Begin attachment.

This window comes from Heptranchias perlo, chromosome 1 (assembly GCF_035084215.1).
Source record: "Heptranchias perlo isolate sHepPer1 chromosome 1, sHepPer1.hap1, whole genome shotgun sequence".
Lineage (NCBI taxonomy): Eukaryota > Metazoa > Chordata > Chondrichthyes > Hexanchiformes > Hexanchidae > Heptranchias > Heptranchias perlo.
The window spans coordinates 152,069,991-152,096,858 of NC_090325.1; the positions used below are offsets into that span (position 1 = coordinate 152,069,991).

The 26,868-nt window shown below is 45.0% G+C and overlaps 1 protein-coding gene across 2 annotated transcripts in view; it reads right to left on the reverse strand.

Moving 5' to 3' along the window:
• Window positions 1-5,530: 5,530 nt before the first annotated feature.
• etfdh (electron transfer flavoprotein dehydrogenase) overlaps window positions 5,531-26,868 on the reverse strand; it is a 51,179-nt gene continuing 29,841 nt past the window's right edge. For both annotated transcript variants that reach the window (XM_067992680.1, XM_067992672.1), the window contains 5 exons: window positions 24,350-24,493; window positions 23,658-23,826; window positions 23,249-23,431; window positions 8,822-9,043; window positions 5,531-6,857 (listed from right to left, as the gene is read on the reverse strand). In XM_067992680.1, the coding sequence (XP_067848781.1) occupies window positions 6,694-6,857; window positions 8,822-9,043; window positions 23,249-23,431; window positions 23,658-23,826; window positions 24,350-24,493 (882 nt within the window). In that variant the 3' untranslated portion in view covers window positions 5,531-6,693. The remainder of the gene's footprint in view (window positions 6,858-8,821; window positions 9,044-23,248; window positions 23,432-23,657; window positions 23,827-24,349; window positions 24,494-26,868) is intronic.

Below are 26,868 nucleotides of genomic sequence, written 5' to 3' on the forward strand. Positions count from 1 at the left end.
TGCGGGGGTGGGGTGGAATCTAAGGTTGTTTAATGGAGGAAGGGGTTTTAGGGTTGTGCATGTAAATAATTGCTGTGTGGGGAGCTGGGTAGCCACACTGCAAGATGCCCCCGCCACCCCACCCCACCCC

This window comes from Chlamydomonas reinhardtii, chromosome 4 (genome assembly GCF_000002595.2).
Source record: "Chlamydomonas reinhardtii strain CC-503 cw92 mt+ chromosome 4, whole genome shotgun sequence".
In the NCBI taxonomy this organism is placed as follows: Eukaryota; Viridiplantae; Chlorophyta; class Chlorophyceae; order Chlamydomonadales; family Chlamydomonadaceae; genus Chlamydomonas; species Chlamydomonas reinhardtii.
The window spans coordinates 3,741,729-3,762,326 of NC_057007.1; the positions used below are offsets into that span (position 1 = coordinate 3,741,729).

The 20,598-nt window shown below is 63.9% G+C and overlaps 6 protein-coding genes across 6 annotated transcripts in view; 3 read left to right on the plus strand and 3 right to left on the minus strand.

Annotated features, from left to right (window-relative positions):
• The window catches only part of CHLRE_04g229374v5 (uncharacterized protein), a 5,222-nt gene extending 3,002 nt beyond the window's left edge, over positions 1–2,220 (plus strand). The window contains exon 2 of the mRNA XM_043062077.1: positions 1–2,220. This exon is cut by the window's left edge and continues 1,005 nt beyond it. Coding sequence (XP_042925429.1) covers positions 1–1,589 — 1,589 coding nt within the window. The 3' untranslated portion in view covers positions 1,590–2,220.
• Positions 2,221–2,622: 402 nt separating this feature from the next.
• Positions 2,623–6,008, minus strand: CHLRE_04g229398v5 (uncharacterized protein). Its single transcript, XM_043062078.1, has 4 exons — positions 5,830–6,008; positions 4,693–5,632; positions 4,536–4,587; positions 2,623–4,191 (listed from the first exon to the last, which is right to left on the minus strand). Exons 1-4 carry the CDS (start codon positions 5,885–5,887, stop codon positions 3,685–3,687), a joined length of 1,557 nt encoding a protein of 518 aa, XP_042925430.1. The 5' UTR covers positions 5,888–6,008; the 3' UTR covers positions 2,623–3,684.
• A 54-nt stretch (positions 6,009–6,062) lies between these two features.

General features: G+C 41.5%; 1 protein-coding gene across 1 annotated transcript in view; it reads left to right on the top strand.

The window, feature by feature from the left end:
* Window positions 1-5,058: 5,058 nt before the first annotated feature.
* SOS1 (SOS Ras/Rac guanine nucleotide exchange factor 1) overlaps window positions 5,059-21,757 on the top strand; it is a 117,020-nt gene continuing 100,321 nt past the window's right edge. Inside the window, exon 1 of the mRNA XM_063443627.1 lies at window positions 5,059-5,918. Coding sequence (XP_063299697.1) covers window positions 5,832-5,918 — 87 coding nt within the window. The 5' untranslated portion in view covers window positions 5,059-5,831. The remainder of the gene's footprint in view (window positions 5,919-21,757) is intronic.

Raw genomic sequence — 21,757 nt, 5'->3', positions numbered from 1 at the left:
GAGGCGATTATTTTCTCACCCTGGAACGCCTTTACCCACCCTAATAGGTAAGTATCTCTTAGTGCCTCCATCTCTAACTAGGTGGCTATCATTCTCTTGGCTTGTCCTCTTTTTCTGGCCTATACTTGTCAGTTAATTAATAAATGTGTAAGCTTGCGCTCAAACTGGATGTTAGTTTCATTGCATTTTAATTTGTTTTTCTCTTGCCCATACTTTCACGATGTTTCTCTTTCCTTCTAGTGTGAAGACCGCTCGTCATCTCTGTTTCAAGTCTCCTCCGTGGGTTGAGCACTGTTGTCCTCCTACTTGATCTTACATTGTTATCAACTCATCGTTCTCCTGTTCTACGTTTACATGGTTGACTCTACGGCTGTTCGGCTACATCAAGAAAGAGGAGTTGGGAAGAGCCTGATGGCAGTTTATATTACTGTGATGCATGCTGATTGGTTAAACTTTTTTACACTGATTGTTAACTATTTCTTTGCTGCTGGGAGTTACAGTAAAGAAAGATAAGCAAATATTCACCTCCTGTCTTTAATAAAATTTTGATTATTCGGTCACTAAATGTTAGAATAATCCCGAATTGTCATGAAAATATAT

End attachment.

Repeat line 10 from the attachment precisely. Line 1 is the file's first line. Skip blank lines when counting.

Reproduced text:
TGCGGGGGTGGGGTGGAATCTAAGGTTGTTTAATGGAGGAAGGGGTTTTAGGGTTGTGCATGTAAATAATTGCTGTGTGGGGAGCTGGGTAGCCACACTGCAAGATGCCCCCGCCACCCCACCCCACCCC